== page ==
Quantum mechanics/Molecular orbital theory
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When it is not possible to calculate the wavefunction exactly (i.e. most of the time) several approximation methods are available. The most common is to express an approximate wavefunction as linear combination of basis functions, i.e.
(Eq. 1)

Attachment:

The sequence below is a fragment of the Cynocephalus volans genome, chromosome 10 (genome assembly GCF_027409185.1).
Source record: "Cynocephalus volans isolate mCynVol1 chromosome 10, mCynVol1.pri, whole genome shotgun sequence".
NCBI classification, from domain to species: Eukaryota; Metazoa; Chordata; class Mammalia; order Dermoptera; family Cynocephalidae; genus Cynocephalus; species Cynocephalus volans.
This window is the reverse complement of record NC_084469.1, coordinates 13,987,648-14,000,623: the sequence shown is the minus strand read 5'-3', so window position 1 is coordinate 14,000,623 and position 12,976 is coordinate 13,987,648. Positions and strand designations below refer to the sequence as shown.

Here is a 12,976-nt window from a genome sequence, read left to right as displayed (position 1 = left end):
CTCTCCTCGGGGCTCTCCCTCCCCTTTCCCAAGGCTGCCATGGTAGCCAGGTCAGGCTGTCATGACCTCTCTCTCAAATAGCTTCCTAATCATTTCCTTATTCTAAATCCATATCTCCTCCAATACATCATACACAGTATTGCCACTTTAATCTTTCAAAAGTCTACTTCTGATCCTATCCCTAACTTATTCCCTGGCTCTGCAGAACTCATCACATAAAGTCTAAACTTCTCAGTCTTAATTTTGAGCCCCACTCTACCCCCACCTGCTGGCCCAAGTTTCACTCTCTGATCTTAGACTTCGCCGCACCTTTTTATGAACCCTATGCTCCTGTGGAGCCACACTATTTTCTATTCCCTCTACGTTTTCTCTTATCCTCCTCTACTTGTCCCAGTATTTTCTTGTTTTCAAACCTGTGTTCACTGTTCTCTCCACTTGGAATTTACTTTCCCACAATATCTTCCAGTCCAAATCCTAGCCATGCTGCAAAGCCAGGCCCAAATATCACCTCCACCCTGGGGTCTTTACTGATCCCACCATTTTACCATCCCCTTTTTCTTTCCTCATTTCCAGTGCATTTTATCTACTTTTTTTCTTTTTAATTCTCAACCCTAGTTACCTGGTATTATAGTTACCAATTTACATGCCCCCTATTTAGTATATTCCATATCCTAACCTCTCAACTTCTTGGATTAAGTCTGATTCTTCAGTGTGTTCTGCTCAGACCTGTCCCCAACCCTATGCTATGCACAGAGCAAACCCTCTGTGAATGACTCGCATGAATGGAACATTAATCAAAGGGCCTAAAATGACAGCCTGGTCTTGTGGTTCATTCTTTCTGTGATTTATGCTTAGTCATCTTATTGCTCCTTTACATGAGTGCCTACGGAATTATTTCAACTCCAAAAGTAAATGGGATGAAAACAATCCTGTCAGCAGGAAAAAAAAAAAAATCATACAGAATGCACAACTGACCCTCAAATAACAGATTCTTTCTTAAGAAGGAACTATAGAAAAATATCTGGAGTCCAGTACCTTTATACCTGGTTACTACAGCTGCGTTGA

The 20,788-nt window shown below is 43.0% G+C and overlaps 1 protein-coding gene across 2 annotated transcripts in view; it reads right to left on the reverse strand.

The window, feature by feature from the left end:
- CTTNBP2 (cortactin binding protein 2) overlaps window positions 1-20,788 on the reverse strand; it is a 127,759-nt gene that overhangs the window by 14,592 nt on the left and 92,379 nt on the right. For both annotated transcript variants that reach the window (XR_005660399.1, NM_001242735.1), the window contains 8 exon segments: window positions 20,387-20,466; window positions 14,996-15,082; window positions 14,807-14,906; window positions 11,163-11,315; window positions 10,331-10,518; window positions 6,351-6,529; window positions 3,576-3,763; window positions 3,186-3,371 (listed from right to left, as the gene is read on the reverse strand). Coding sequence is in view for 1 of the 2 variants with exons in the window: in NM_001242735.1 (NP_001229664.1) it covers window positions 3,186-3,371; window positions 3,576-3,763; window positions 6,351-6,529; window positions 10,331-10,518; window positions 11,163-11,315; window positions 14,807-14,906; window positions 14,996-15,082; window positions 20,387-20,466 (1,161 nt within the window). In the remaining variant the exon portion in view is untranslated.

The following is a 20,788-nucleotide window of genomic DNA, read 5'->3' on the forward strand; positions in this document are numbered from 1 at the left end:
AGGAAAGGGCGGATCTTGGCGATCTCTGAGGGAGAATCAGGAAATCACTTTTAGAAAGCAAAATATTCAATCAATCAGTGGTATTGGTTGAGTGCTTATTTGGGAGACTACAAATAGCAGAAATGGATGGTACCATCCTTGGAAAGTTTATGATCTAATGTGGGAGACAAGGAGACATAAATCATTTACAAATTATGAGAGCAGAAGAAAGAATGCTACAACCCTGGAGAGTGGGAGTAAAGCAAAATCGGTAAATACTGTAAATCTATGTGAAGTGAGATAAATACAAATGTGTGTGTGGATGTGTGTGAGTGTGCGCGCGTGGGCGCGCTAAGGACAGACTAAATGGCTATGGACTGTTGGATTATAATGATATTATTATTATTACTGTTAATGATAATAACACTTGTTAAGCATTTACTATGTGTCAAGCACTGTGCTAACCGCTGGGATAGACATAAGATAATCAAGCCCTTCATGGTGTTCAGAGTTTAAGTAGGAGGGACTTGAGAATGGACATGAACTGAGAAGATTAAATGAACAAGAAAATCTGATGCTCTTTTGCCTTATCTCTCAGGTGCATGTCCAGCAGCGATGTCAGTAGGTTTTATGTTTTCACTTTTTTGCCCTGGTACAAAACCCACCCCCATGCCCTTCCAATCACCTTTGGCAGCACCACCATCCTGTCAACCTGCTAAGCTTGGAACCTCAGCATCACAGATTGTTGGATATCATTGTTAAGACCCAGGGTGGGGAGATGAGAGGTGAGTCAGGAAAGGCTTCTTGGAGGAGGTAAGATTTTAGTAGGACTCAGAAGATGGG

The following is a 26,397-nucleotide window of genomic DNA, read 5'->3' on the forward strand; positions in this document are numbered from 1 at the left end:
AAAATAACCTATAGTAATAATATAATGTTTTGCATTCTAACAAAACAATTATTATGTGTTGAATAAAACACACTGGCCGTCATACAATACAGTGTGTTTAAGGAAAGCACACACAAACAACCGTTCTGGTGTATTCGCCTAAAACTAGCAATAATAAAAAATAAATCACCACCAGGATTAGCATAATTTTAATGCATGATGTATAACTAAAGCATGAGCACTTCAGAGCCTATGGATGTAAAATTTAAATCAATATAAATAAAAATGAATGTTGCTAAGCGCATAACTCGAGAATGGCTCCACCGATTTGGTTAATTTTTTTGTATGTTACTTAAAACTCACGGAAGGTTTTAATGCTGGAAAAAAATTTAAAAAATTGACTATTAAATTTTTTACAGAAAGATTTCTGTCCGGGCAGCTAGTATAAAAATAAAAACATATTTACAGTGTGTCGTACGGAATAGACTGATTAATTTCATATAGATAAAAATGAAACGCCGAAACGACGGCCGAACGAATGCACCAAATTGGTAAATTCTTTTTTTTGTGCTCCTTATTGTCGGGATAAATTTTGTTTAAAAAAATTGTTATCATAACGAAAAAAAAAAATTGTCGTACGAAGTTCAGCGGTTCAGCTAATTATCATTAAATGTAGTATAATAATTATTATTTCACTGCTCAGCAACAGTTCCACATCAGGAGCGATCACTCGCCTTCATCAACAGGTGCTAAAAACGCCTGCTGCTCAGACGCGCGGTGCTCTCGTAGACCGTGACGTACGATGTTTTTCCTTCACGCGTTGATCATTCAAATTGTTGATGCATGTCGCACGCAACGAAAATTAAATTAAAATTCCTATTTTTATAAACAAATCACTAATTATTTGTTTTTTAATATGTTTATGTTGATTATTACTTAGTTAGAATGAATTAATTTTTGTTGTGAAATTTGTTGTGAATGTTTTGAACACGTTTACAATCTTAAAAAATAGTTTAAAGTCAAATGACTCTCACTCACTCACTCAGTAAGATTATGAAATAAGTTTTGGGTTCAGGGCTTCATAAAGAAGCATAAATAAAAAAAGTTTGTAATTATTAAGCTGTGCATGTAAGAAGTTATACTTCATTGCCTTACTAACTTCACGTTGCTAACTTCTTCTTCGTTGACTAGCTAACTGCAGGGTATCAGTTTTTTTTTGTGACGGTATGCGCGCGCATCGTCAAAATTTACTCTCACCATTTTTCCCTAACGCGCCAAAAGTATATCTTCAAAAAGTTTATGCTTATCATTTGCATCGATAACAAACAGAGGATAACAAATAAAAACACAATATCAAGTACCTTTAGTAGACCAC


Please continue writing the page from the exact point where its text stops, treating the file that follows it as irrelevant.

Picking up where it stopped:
Where the coefficients {c_{1}, c_{2}, ..., c_{n}} are to be determined to make Ψ the best possible approximation of the ground or excited wavefunction. The electrons in molecules are described by molecular orbitals that are linear combinations of atomic orbitals (LCAO). A molecular orbital is expressed as Eq. 1 and {φ_{1}, φ_{2}, ..., φ_{n}} are just a set of atomic orbitals. Calculating a molecular orbital is equivalent to determining the coefficients in Eq. 1. This method is general and can be used to solve any quantum mechanical problem. The general theory is derived from a theorem called the variation theorem which can be applied to any quantum mechanical problem. Below we will see only a simplified version that illustrates how the coefficients {c_{1}, c_{2}, ..., c_{n}} can be determined in the general case.